Many bands have ups and downs across their career, but for most of them the downs consist of arguments between members, disputes with record labels and other problems that can steadily be resolved. California rock outfit Lit however weren’t so lucky, but have finally returned with their first full-length record since 2004 having sadly lost their drummer Allen Shellenberger to cancer in 2009. Whilst this has obviously had an effect on their music, across the new album they still manage to maintain a catchy rock sound reminiscent of previous big-hitters, such as ‘My Own Worst Enemy’ that helped them become known.
‘The View From The Bottom’ kicks off with a host of catchy tracks, such as ‘You Tonight’ with a sing-along chorus that will no doubt please fans, especially when followed up with ‘Same Shit, Different Drink’, which sees the band return to their roots with pop-punk sounding hooks to get everyone involved. As this is the first record since the passing of Shellenberger, it’s no surprise that this is the focus of some songs. It’s an issue that the band deal with and convey perfectly on ballad tracks ‘Here’s To Us’ and ‘The Wall’, where the picture mentioned in the choruses was revealed to be of the whole band at their last show together.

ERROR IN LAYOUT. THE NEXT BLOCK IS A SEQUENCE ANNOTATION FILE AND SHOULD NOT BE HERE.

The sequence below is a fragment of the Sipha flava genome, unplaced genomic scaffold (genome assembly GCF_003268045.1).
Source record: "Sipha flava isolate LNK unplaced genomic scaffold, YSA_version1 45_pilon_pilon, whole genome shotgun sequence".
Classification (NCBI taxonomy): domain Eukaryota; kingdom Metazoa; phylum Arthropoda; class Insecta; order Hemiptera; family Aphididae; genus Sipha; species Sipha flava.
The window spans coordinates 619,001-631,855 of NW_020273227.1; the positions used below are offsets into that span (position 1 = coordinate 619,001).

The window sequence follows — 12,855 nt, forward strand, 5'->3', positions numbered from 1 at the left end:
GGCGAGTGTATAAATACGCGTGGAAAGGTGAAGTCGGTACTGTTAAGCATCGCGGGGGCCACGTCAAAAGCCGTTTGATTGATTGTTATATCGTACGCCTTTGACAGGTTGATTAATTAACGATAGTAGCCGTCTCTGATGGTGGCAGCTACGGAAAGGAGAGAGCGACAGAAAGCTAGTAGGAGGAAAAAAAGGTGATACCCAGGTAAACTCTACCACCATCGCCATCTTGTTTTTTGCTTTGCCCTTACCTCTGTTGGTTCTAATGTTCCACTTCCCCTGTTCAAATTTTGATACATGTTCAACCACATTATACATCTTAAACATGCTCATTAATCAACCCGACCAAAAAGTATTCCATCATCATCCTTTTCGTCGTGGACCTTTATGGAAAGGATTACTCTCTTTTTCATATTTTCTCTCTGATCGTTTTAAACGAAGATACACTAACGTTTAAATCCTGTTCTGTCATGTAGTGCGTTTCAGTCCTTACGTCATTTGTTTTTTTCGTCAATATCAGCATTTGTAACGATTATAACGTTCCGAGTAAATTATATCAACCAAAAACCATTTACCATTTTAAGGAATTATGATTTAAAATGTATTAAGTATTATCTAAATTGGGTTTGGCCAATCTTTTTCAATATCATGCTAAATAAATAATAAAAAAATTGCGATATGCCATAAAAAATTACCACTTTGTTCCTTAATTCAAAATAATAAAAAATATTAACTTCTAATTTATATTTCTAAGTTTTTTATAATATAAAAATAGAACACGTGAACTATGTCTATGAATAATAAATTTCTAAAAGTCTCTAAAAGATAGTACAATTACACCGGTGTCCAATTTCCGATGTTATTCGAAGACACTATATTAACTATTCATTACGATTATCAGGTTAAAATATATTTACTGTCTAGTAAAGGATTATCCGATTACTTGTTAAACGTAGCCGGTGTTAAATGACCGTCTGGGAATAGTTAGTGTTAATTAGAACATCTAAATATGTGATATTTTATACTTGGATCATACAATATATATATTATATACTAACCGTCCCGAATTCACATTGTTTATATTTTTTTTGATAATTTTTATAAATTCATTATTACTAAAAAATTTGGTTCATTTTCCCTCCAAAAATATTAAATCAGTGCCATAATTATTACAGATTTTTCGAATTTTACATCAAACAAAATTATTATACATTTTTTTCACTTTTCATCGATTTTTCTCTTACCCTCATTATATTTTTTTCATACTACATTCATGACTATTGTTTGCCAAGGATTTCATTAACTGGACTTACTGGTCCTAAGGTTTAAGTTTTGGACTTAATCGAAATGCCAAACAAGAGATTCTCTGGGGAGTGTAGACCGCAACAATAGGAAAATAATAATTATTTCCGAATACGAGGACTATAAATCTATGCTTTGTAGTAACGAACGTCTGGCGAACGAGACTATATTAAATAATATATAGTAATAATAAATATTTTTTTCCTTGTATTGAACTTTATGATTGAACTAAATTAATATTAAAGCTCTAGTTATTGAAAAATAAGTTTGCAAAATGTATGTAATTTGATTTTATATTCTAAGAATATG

The unfortunate problem is that whilst there are some standout tracks, such as the darker ‘Miss You Gone’ or the classic rock sounding ‘The Broken’ featuring impressive guitar work, some of the album pales into insignificance. The lyrics across ‘You Did It’ are nothing to write home about and towards the end of the record the faster paced tracks all begin to sound similar to their predecessors. Whilst this isn’t terrible, as their sound is enjoyable, it’s just a little disappointing.
It’s good to see Lit returning to the music scene after such a difficult few years and hopefully this marks the start of a return to their previous success. ‘The View From The Bottom’ shows a good performance by the band, but needs a few creases ironing out for their next record. Providing a little more variety across tracks would really benefit their sound and a little more sophistication with the lyrics in the chorus rather than repeating the song name would help. That said, as an album following such a long break, it’s a rock solid effort.
Written by Jonathon Barlow